Federal Judge Declines to Temporarily Block Two Anti-Voter Provisions of Florida’s Senate Bill 7050

Tallahassee, FL — A federal judge has declined to block enforcement of two provisions of a Florida anti-voter law, Senate Bill 7050, challenged by the League of Women Voters of Florida (LWVFL). Campaign Legal Center (CLC) is representing LWVFL in the lawsuit. 

One of the provisions allowed to remain in effect fines nonpartisan civic engagement groups $50,000 every time a volunteer with certain felony convictions helps register a voter. The other requires volunteers to provide a detailed receipt to those who fill out voter registration forms, and each receipt must contain the volunteer’s full name. Both provisions have the potential to severely impact the availability of individuals who register voters in often-overlooked communities. 

In response to the order, CLC and LWVFL issued the following statement:  

“We are disappointed by today’s decision, which will severely curtail the ability of nonpartisan civic engagement groups like LWVFL to engage with and educate voters. In the past, the League has relied on volunteers with felony convictions to assist in engaging other persons with felony convictions to learn about their eligibility to register to vote. This ruling leaves in place the barriers that prevent persons with felony convictions from assisting with voter registration.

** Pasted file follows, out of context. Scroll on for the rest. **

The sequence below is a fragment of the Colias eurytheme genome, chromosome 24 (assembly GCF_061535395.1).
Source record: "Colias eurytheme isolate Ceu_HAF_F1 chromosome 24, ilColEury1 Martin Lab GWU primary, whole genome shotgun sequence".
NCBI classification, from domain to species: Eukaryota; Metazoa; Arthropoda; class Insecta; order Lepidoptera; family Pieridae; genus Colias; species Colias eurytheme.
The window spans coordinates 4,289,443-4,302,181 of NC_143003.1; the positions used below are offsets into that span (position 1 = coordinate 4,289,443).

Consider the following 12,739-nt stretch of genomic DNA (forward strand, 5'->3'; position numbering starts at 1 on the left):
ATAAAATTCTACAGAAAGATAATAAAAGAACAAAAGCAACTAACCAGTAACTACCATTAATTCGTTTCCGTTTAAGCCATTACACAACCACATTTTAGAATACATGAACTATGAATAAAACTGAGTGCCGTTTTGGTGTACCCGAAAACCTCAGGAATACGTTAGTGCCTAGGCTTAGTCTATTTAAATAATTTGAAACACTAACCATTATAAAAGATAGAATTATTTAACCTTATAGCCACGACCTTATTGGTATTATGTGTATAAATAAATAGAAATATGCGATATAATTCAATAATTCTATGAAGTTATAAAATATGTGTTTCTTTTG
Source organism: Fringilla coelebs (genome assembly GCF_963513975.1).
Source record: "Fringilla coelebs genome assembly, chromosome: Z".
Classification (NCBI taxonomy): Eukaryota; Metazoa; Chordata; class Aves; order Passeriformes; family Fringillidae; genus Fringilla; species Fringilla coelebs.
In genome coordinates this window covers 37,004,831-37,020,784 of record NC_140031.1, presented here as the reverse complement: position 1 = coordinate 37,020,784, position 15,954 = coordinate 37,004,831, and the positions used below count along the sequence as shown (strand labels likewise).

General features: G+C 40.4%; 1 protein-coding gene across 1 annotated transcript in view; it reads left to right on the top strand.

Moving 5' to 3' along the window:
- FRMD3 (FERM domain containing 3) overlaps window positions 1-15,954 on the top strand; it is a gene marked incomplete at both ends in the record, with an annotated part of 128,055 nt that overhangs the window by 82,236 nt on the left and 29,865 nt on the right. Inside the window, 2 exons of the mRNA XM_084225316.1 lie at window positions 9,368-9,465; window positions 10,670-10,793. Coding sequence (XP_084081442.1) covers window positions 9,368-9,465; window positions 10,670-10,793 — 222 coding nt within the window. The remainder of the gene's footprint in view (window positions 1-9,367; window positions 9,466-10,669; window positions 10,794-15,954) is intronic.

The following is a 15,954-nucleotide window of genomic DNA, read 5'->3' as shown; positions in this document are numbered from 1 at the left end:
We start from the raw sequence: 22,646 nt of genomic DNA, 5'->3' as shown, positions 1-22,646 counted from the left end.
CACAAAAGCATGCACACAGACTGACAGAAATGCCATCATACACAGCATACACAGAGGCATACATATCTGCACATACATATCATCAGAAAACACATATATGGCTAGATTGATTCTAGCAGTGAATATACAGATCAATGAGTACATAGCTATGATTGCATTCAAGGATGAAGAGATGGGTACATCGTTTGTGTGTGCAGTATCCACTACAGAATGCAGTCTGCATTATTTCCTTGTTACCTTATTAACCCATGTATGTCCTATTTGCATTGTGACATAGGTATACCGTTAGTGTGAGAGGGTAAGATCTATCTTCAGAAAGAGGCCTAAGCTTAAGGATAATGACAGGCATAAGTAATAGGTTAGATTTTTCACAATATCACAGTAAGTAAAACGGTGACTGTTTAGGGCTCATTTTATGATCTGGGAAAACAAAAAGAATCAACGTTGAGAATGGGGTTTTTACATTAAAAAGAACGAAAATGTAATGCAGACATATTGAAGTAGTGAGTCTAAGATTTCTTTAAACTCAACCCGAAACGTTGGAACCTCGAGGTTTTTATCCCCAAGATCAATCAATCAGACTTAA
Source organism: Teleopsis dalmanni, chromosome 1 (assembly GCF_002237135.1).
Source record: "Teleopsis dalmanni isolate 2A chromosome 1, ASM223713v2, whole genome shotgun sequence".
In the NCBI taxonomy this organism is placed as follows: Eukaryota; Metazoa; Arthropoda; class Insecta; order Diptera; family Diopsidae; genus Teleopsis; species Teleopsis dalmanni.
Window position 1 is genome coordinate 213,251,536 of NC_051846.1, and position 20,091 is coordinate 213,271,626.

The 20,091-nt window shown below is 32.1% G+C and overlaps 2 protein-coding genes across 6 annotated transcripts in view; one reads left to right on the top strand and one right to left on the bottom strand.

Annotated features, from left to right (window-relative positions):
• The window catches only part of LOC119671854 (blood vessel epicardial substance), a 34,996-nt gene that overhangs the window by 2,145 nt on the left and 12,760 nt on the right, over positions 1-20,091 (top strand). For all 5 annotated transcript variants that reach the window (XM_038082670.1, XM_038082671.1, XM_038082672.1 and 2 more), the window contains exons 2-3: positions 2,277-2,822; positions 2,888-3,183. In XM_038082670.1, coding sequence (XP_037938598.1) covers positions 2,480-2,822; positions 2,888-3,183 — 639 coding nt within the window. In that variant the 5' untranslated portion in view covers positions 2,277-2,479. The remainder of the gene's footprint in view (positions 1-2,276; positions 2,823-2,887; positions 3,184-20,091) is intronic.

At the end of the day, Florida should celebrate — not punish — the civic-minded people who help voters make their voices heard. Campaign Legal Center and the League of Women Voters of Florida look forward to continuing to fight in court against this disturbing attack on voters.” 

On July 3, the same judge temporarily blocked two different provisions of Senate Bill 7050 challenged by LWVFL, as well as two other sets of plaintiffs, that restrict and penalize the work of nonpartisan civic engagement groups. 

 More information about the lawsuit can be found here.